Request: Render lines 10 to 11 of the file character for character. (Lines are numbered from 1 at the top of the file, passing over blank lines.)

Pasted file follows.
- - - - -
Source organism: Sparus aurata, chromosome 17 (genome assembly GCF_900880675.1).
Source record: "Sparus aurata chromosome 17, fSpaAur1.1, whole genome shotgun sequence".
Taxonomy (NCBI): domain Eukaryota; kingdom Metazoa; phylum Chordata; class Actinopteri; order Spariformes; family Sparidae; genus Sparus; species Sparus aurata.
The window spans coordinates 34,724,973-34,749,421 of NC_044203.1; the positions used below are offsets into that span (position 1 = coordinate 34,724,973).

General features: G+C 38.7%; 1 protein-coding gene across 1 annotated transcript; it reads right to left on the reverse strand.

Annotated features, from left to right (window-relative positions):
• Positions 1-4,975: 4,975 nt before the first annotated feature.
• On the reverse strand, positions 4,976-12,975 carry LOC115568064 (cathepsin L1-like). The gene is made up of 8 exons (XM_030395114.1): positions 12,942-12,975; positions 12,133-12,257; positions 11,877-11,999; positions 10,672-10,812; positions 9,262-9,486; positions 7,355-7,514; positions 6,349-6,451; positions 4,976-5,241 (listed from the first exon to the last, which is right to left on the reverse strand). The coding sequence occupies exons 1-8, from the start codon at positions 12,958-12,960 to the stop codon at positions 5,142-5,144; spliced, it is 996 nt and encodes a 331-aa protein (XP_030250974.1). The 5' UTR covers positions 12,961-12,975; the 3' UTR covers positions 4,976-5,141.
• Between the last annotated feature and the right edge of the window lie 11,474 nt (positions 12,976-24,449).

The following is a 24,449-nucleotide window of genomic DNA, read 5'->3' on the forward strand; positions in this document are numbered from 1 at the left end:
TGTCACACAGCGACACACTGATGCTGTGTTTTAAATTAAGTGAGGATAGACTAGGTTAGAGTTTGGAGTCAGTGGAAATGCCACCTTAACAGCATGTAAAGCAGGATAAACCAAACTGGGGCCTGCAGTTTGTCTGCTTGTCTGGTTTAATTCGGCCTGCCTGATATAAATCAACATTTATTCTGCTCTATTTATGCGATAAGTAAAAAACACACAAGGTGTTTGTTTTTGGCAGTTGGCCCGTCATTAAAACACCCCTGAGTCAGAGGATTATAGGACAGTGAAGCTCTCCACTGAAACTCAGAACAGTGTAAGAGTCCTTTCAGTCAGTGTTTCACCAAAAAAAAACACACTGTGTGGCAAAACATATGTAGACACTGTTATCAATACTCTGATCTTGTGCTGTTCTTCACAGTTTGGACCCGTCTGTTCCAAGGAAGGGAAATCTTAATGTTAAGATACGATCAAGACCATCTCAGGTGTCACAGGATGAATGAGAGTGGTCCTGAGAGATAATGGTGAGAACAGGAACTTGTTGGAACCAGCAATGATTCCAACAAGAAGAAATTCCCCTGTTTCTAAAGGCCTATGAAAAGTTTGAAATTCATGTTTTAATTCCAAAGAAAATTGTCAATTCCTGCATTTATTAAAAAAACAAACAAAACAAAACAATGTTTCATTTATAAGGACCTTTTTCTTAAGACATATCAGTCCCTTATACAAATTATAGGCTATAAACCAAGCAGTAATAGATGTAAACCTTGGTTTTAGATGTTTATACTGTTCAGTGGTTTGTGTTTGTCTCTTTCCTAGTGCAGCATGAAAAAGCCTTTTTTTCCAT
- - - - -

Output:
The following is a 24,449-nucleotide window of genomic DNA, read 5'->3' on the forward strand; positions in this document are numbered from 1 at the left end:
TGTCACACAGCGACACACTGATGCTGTGTTTTAAATTAAGTGAGGATAGACTAGGTTAGAGTTTGGAGTCAGTGGAAATGCCACCTTAACAGCATGTAAAGCAGGATAAACCAAACTGGGGCCTGCAGTTTGTCTGCTTGTCTGGTTTAATTCGGCCTGCCTGATATAAATCAACATTTATTCTGCTCTATTTATGCGATAAGTAAAAAACACACAAGGTGTTTGTTTTTGGCAGTTGGCCCGTCATTAAAACACCCCTGAGTCAGAGGATTATAGGACAGTGAAGCTCTCCACTGAAACTCAGAACAGTGTAAGAGTCCTTTCAGTCAGTGTTTCACCAAAAAAAAACACACTGTGTGGCAAAACATATGTAGACACTGTTATCAATACTCTGATCTTGTGCTGTTCTTCACAGTTTGGACCCGTCTGTTCCAAGGAAGGGAAATCTTAATGTTAAGATACGATCAAGACCATCTCAGGTGTCACAGGATGAATGAGAGTGGTCCTGAGAGATAATGGTGAGAACAGGAACTTGTTGGAACCAGCAATGATTCCAACAAGAAGAAATTCCCCTGTTTCTAAAGGCCTATGAAAAGTTTGAAATTCATGTTTTAATTCCAAAGAAAATTGTCAATTCCTGCATTTATTAAAAAAACAAACAAAACAAAACAATGTTTCATTTATAAGGACCTTTTTCTTAAGACATATCAGTCCCTTATACAAATTATAGGCTATAAACCAAGCAGTAATAGATGTAAACCTTGGTTTTAGATGTTTATACTGTTCAGTGGTTTGTGTTTGTCTCTTTCCTAGTGCAGCATGAAAAAGCCTTTTTTTCCAT